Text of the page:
Alistair Shanks, our Managing Director, talks through how to approach this common but upsetting dilemma in this edition of our series of video blogs about supporting parents as they get older.
Understanding why your loved one is reluctant
Often, an older person might be worried about the costs of care. This is understandable as, for example, home care fees can be high. However, a few care visits to someone’s home are unlikely to be too costly. It is worth trying to discuss this concern with your Dad as he may find it worthwhile to use a little of his savings for something that improves the quality of his life. Help with funding (such as Attendance Allowance) might also be worth investigating, and we will discuss funding in a future video blog.
Perhaps your Dad feels he does not need care. He may indeed be coping with looking after his basic needs himself but if he has stopped doing some of the things he previously enjoyed then extra support can help him enjoy life more.
Often in the early stages of dementia a person does not have the cognitive ability to recognise their needs. This can be a challenge but if you are concerned about their safety, it is worth persevering with introducing care.
Fear about the loss of independence is not unusual but actually, care and support can give people back their independence. Has your Mum or Dad stopped doing things because they are difficult? Carers can enable clients to do the activities they used to enjoy; to see friends, go shopping and so on.
Finally, sometimes people are concerned about other people’s perceptions that they are receiving care. Many of us would think nothing of paying for a cleaner or gardener to help us at home and receiving help with practical tasks at home is similar – the extra support gives back your relative the ability to enjoy their life.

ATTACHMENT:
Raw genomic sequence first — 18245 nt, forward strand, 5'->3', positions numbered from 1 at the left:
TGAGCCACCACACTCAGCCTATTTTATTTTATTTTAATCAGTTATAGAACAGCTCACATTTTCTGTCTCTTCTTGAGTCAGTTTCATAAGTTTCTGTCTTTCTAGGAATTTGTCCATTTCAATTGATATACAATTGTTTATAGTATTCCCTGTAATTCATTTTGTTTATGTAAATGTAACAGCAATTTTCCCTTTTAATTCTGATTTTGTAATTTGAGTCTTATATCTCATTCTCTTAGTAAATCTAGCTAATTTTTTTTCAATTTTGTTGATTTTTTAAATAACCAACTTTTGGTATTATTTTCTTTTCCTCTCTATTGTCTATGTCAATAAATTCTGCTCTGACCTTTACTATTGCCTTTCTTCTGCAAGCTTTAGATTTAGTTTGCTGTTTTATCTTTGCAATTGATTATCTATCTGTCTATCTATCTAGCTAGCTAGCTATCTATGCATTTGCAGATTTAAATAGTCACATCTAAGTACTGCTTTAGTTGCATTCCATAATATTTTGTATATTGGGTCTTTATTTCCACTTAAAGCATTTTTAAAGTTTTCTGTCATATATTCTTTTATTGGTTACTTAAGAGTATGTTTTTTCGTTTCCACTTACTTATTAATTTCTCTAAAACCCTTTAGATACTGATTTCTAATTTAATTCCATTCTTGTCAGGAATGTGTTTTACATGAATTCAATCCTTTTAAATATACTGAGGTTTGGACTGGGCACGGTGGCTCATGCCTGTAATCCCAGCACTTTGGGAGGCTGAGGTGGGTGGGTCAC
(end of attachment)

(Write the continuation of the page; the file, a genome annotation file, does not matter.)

Tactics for talking about care
Together with our clients, we have found four strategies that can help continuing the conversation with your relative about receiving care.
First, you could try to encourage them to have a small amount of help with practical tasks such as cleaning. The benefit of using a care agency instead of a cleaning agency is that care staff are trained in working with people, particularly older people, and spotting issues that may need support.
You could try explaining how the responsibility of caring for your Mum or Dad is currently placed on you and that it has an impact on you and your relationship with them. Having a carer gives you and your parent more opportunity to chat and enjoy your relationship.
Thirdly, you may be able to show your Dad how he can enjoy more independence by accepting some external care. If he has stopped driving, a carer can take him places or perhaps free up time for your Mum to do some of the things she wants or needs to do.
Finally, ask your loved one if he or she would be open to trying out a carer for a short time, such as once a month. Often, once clients experience the benefits of having a carer, they are keen to continue. They enjoy the company of their carer and value the support and independence that receiving care gives.
Importantly, unless your loved one does not have the capacity to make their own decisions, ultimately it is their choice about whether to receive care but if you can see the benefits to them of having a bit of care, your influence is really important in helping them understand the difference it could make to the quality of their life.
Do get in touch if you would like to know more about how our home care or live-in care could help your parent. We provide care services in Farnham, Fleet, Farnborough, Godalming, Guildford, Bordon, Alton and surrounding areas.